I’ve been doing some experiments with HTTP textures, and yes, you can proxy/cache them external to your machine even though the viewer doesn’t support it.

There are benefits to this and some downsides. It’s particularly handy if you’re behind a corporate or educational firewall and your network admin would prefer to proxy rather than open up a new port. Caching improvements, alas, are fairly dubious.

Proxying Second Life HTTP-textures with Squid

This is moderately advanced material.

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Well, after a while of thinking that the whole thing might just become vaporware, Mektek did release the free Mechwarrior 4: Mercenaries game as promised yesterday, in conjunction with Microsoft.

Problem is that within about an hour or two the name-servers for their domain failed and while they came up a few hours ago, the Web-site itself is now looking deceased – which also essentially kills Mektek’s digital download system. If, however, you’ve got about 1.8GB of bandwidth free, you can still get the release and get it to work.

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Dying to hear back from Linden Lab, but can’t be bothered actually sending them something? Or have you been waiting weeks for a reply?

Trouble yourself no longer, you can now have the reply you’ve always dreamed of!

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So, your team has worked hard on designing a high-performance software system. One of the key components is a thread or service designed to buffer and protect the application from slow operations by caching the response of lookups from slower or more distant systems (like frequently used credential data or permissions, for example that might be coming from database servers).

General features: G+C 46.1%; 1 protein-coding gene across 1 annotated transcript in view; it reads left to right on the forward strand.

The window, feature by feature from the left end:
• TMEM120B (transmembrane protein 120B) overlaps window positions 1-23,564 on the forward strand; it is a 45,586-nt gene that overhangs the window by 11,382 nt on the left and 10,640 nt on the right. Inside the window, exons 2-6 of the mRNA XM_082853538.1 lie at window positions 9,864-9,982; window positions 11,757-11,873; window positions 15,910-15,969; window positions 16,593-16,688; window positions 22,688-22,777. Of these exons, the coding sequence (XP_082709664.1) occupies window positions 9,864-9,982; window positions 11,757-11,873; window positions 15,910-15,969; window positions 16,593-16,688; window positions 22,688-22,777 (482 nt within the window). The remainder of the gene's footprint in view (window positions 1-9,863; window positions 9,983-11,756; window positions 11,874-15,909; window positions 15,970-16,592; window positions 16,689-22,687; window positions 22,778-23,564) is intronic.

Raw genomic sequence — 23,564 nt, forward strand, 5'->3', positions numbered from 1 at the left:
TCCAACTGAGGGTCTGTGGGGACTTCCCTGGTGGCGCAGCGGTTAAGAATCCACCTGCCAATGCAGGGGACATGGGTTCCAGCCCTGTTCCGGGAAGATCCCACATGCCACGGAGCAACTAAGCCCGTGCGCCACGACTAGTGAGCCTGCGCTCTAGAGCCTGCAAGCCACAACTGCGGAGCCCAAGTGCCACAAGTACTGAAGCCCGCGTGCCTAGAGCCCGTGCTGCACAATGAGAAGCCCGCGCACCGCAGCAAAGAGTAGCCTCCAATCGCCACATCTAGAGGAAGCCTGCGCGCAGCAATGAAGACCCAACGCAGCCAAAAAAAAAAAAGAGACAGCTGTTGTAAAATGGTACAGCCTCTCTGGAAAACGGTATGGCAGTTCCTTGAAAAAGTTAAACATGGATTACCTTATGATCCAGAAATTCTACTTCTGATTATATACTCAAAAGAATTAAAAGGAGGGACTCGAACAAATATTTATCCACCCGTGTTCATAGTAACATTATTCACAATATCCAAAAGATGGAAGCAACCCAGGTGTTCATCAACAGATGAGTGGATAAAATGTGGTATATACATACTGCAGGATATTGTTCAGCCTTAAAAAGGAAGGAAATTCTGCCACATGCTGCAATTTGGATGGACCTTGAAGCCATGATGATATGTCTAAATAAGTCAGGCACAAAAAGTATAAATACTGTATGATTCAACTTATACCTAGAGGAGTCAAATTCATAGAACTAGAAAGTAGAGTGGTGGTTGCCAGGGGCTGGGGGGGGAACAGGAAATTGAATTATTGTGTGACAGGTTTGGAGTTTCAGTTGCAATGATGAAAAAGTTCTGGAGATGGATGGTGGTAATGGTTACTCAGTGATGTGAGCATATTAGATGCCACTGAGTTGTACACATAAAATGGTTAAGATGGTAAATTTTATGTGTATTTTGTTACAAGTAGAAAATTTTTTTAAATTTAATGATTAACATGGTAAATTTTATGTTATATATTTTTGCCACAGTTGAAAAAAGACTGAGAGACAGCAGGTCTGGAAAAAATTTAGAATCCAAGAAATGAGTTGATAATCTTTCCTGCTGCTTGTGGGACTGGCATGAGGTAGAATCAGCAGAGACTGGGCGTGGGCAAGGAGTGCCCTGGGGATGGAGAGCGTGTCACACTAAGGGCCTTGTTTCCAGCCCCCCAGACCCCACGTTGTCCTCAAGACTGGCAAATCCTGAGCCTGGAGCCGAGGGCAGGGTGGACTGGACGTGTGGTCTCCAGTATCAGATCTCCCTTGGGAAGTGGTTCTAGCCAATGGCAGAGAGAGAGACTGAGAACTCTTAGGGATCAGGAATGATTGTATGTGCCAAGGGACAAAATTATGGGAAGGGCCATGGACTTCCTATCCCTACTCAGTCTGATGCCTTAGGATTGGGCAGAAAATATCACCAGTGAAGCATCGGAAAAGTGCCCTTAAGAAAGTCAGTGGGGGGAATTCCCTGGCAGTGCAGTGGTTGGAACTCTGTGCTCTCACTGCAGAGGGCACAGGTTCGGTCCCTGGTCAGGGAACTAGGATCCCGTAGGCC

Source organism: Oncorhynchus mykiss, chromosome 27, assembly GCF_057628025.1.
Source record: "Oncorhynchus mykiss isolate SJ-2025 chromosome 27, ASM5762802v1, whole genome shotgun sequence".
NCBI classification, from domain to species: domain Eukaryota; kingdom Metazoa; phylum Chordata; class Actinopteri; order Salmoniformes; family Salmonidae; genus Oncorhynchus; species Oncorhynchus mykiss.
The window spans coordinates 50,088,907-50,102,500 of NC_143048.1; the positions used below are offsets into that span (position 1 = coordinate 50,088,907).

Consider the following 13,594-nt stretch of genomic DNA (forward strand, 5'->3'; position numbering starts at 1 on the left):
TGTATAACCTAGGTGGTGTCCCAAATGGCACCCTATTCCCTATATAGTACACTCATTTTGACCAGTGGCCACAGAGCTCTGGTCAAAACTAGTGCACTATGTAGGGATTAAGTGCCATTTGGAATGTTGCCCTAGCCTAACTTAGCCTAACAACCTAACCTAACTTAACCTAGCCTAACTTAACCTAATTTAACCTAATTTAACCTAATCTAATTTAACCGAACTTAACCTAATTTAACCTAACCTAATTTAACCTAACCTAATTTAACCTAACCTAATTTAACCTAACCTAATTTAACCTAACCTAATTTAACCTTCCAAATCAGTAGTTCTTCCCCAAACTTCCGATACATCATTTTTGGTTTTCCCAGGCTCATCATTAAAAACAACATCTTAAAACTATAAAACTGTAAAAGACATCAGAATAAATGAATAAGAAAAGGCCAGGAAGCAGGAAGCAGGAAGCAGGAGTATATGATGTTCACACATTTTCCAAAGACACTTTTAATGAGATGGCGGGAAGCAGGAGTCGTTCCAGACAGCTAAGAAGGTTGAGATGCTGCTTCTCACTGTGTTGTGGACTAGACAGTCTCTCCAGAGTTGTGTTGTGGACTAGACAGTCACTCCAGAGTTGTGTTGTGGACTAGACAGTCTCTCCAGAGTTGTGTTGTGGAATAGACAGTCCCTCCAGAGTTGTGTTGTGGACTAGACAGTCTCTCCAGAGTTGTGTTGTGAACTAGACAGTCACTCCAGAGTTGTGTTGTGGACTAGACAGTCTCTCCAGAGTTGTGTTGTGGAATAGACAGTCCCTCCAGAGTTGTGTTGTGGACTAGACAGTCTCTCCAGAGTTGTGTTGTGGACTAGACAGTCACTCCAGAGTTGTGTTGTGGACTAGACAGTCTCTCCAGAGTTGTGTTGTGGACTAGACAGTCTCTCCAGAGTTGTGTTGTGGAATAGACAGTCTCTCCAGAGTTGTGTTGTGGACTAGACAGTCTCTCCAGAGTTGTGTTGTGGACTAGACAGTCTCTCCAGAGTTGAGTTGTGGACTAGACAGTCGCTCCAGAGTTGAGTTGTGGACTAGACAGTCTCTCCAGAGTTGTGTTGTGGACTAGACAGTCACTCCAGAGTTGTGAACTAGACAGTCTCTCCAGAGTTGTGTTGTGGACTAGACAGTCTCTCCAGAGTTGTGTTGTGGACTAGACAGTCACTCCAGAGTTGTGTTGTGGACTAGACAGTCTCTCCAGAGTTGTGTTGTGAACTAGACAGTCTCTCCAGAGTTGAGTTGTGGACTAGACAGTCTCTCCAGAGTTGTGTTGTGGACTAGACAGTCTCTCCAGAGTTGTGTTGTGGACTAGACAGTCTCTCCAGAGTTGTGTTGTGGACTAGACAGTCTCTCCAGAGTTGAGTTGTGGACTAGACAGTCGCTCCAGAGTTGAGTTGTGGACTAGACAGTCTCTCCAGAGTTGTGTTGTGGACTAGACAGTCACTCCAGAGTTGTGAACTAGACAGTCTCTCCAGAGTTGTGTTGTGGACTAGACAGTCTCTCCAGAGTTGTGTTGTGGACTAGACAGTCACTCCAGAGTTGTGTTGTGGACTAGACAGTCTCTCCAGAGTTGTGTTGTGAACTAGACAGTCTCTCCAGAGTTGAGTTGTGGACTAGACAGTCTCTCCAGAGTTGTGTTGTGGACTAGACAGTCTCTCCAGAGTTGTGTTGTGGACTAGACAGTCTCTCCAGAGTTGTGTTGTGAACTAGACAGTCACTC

On the test-bench, everything looks good and then the code goes into production. Everything scales nicely up to peak loads, and then the whole system begins to stall and stutter. Performance ratchets in a staccato sinusoid, working just fine here, and coming to an almost complete halt there. After a while, as overall load falls and end-users become frustrated, it all sorts itself out and runs smoothly, until just after the next peak load.

You direct the team to investigate, to profile code, to monitor logs and performance. Nobody can find a link. Your engineers come up with plans to optimize the cache service and eke every microsecond of performance out of it.

Mysteriously, the problem just gets worse, not better despite thousands of hours and weeks or months of investigation, and tuning. Someone discovers that disabling hyperthreading on the server mitigates the problem significantly, but nobody’s closer to a solution.

Congratulations, you’ve hit a common, but very rarely understood problem in high-performance systems design. It’s bitten almost every high-performance systems shop, yet almost nobody has truly solved the problem, because hardly anyone has understood the true cause at the time. Most engineers end up working around it, because they never quite know where to look.

Let’s save the day and tell your team where to look. It might not be the source of your particular problem, but ruling it out early can save you tens of thousands of dollars in development, and far more than that in frustrated customers.

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